Asbestos. It isn’t just a word that sends a chill to homeowners renovating old buildings; it’s a naturally occurring mineral in widespread commercial and industrial use that still poses a public health hazard today.
It’s still a big industry with big implications. Here’s a look at seven major things to know about asbestos, based on a paper recently published in the journal Annals of Global Health, by asbestos expert Arthur Frank, MD, PhD, a professor in environmental and occupational health at the Drexel University School of Public Health and his colleague T.K. Joshi of the Centre for Occupational and Environmental Health at Maulana Azad Medical College in New Delhi, India.
- No form of asbestos is “safe.” Frank and Joshi emphasize that all types of asbestos can cause all of the diseases associated with exposure to asbestos, including lung cancer and mesothelioma. “The myth has been perpetrated that chrysotile asbestos is ‘safe’ asbestos, but this is absolutely not true,” they write.
- About 2 million tons of asbestos are still produced for use worldwide each year despite widespread knowledge of its health hazards and bans on using the mineral in more than 50 countries. Although this is well below half of its peak usage two decades ago, it is still quite high for a substance known to be so unsafe. Asbestos use is not banned in the United States. Common uses include as insulation in building materials and in shipbuilding. Consumer products have historically also contained asbestos, including inside toasters and hair dryers.
- Asbestos production continues at high rates in countries including Russia, Kazakhstan, China and Brazil. These countries consume only a fraction of the asbestos they produce and export the rest to other countries that have weak or nonexistent occupational and environmental regulations.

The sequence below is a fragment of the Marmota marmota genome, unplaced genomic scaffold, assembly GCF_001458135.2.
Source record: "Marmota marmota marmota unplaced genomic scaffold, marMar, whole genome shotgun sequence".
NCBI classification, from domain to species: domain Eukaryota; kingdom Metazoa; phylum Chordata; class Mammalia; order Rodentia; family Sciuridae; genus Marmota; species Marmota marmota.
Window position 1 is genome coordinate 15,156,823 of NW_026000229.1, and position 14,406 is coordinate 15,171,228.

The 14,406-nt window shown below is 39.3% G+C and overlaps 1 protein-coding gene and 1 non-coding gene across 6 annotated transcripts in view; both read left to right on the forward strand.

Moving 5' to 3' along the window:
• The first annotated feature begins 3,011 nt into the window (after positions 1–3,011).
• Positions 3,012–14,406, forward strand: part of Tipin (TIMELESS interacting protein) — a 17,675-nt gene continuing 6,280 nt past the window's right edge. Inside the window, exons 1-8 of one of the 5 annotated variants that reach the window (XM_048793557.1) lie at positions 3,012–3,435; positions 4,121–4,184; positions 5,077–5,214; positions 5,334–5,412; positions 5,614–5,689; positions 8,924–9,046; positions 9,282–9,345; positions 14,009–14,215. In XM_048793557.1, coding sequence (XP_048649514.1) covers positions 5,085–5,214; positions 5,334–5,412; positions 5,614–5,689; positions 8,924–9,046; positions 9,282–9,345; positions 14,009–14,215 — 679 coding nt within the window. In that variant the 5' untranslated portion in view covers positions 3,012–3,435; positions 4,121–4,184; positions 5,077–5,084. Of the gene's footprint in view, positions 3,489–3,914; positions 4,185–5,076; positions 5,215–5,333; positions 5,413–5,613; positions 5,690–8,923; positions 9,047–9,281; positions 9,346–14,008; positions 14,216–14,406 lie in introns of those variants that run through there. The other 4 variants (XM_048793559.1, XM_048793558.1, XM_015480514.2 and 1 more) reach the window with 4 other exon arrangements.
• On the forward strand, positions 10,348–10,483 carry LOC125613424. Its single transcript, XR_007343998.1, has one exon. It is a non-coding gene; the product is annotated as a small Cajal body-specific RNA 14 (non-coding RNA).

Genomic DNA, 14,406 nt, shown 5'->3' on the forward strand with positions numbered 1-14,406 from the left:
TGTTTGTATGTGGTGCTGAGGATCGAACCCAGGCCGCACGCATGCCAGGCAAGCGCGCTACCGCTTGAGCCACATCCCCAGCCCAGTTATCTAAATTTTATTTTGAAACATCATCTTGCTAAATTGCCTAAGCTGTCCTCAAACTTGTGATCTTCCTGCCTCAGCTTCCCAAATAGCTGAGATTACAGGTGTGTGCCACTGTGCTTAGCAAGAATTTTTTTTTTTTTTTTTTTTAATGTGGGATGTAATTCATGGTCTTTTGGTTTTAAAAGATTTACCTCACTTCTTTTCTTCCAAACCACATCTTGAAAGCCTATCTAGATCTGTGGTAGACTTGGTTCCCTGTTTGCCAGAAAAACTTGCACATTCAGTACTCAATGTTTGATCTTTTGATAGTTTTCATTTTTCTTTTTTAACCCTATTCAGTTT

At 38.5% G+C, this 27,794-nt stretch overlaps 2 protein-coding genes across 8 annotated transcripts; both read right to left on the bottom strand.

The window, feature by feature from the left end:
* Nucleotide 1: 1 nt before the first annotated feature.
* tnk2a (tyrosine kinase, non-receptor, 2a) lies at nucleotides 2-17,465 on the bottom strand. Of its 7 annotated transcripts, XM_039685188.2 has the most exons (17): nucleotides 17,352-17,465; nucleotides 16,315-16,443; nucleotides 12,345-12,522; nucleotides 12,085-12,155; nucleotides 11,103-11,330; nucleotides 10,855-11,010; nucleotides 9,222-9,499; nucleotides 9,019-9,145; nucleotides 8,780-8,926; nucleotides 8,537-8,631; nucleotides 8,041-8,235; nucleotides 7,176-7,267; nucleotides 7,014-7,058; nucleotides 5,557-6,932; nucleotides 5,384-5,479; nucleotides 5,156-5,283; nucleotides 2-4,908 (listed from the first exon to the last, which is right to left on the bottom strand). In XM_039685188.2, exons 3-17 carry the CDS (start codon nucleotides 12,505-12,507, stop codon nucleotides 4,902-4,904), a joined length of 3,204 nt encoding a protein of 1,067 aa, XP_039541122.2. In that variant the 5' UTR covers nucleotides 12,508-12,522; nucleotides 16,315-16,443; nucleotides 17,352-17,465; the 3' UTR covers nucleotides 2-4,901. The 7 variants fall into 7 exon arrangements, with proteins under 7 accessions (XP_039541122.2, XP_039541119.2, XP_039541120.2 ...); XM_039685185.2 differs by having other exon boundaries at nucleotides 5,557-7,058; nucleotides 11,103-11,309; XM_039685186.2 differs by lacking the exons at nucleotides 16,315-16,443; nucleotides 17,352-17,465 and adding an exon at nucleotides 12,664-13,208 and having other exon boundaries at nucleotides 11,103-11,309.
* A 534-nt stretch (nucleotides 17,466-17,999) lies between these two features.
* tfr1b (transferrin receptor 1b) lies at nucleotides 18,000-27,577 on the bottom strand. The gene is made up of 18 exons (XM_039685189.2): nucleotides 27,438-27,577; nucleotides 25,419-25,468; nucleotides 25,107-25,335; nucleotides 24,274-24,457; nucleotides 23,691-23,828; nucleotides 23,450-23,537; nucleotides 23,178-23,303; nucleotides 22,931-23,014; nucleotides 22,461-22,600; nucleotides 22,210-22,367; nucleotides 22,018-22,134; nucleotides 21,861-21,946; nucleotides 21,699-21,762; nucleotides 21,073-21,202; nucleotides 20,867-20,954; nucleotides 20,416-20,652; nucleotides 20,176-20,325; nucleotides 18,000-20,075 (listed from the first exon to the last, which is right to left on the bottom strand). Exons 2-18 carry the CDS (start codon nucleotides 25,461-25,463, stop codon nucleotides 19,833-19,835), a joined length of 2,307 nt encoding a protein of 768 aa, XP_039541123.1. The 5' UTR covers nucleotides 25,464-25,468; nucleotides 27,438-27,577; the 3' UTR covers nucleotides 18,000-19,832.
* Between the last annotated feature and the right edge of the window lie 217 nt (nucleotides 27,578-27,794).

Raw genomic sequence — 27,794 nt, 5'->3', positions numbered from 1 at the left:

- India, China, Russia and many developing countries continue to use large amounts of asbestos. Safer substitutes are available, but in some cases deliberate policy action discourages switching to those materials. For example, in India, tariffs on safer substitutes are much higher than tariffs on asbestos.
- Disease rates associated with asbestos are expected to grow in developing countries in the future, even though rates elsewhere are dropping due to bans and restrictions on use. But it is difficult to track disease rates in many of these countries, as many of these countries lack disease surveillance systems that collect data on mesothelioma and other asbestos-associated illness.
- Real controversies about asbestos exist, including the relative potency of different types of asbestos fibers to cause disease.
- Manufactured controversies about asbestos abound as industry-funded scientists have made claims with little or no scientific basis that asbestos can be “safe” if fibers are below a certain size threshold, if only certain types of fibers are used or if they are only used for specific functions. Of these claims, Frank and Joshi write, “It has been well recognized that extremely large sums of money, sometimes in the tens of millions of dollars, has gone from industry or their attorneys to selected scientists to create a body of literature that flies in the face of science as it is thought of outside of the courtroom.” They compare this lawyer-driven science to the manufactured controversy surrounding tobacco products.
Frank and Joshi describe a century of major shifts in the global use of asbestos, yet, where we stand today, economic forces still keep this unsafe mineral in widespread use. The world faces hazards from asbestos both from the direct threat to public health caused by exposure to the mineral itself, and from delays in more extensive bans fueled by “science for sale” that perpetuates unfounded doubt. As the authors put it, “Just as other scientific advances in public health have taken time to be fully accepted, we see the same pattern with regard to asbestos disease. Eventually, the truths regarding asbestos exposure and its true hazards will be recognized and acted upon.’”
Note to news media: For interviews with Arthur Frank, contact Rachel Ewing at firstname.lastname@example.org or 215.895.2614.